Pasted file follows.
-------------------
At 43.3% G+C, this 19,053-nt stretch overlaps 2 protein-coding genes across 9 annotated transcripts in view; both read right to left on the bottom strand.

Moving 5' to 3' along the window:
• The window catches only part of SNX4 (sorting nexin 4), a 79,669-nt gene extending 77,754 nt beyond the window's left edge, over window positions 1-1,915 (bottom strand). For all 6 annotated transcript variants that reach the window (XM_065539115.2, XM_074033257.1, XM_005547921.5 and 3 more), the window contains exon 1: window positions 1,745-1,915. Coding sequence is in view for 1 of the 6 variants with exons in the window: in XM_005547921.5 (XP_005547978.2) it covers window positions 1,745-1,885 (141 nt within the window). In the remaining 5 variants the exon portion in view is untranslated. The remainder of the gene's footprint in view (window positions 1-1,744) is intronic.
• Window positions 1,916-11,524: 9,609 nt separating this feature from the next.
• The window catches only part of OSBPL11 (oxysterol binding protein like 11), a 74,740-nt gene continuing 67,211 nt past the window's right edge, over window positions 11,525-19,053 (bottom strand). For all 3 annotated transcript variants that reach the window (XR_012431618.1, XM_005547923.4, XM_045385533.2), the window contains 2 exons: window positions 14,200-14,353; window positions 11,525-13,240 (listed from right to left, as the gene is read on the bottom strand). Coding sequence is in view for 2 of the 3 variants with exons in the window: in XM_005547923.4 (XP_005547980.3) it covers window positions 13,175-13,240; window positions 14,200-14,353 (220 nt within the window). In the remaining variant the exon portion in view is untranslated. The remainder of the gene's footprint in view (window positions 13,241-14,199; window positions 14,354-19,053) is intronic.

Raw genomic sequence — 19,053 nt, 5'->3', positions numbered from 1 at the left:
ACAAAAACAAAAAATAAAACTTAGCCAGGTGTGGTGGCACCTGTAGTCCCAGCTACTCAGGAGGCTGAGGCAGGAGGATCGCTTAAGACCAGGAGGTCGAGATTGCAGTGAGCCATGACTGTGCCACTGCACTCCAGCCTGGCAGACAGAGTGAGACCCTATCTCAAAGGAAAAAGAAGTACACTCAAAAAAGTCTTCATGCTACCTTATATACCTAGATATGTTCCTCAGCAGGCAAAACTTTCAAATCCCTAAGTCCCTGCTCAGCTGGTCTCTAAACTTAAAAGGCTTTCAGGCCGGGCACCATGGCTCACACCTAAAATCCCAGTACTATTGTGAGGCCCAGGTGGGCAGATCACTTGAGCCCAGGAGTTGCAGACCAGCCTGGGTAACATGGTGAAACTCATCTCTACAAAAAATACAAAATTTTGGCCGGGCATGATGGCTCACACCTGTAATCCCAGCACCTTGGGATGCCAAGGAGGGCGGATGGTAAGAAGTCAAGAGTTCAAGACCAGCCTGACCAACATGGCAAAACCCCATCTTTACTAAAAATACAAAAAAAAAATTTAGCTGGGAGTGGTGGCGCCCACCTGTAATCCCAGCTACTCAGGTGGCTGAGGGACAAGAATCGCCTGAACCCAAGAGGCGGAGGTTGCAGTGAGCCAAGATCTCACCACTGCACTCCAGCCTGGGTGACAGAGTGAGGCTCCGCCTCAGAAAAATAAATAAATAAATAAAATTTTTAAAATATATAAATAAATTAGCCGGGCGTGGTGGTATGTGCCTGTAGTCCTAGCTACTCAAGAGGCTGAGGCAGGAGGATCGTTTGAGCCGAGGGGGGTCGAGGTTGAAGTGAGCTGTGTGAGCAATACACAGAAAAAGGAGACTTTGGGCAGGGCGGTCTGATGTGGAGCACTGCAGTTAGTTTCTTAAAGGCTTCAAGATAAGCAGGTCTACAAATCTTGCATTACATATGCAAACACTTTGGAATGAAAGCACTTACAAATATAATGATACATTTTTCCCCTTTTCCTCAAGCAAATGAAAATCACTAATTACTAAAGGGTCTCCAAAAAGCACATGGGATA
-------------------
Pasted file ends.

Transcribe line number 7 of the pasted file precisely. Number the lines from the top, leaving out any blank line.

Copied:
ACAAAAACAAAAAATAAAACTTAGCCAGGTGTGGTGGCACCTGTAGTCCCAGCTACTCAGGAGGCTGAGGCAGGAGGATCGCTTAAGACCAGGAGGTCGAGATTGCAGTGAGCCATGACTGTGCCACTGCACTCCAGCCTGGCAGACAGAGTGAGACCCTATCTCAAAGGAAAAAGAAGTACACTCAAAAAAGTCTTCATGCTACCTTATATACCTAGATATGTTCCTCAGCAGGCAAAACTTTCAAATCCCTAAGTCCCTGCTCAGCTGGTCTCTAAACTTAAAAGGCTTTCAGGCCGGGCACCATGGCTCACACCTAAAATCCCAGTACTATTGTGAGGCCCAGGTGGGCAGATCACTTGAGCCCAGGAGTTGCAGACCAGCCTGGGTAACATGGTGAAACTCATCTCTACAAAAAATACAAAATTTTGGCCGGGCATGATGGCTCACACCTGTAATCCCAGCACCTTGGGATGCCAAGGAGGGCGGATGGTAAGAAGTCAAGAGTTCAAGACCAGCCTGACCAACATGGCAAAACCCCATCTTTACTAAAAATACAAAAAAAAAATTTAGCTGGGAGTGGTGGCGCCCACCTGTAATCCCAGCTACTCAGGTGGCTGAGGGACAAGAATCGCCTGAACCCAAGAGGCGGAGGTTGCAGTGAGCCAAGATCTCACCACTGCACTCCAGCCTGGGTGACAGAGTGAGGCTCCGCCTCAGAAAAATAAATAAATAAATAAAATTTTTAAAATATATAAATAAATTAGCCGGGCGTGGTGGTATGTGCCTGTAGTCCTAGCTACTCAAGAGGCTGAGGCAGGAGGATCGTTTGAGCCGAGGGGGGTCGAGGTTGAAGTGAGCTGTGTGAGCAATACACAGAAAAAGGAGACTTTGGGCAGGGCGGTCTGATGTGGAGCACTGCAGTTAGTTTCTTAAAGGCTTCAAGATAAGCAGGTCTACAAATCTTGCATTACATATGCAAACACTTTGGAATGAAAGCACTTACAAATATAATGATACATTTTTCCCCTTTTCCTCAAGCAAATGAAAATCACTAATTACTAAAGGGTCTCCAAAAAGCACATGGGATA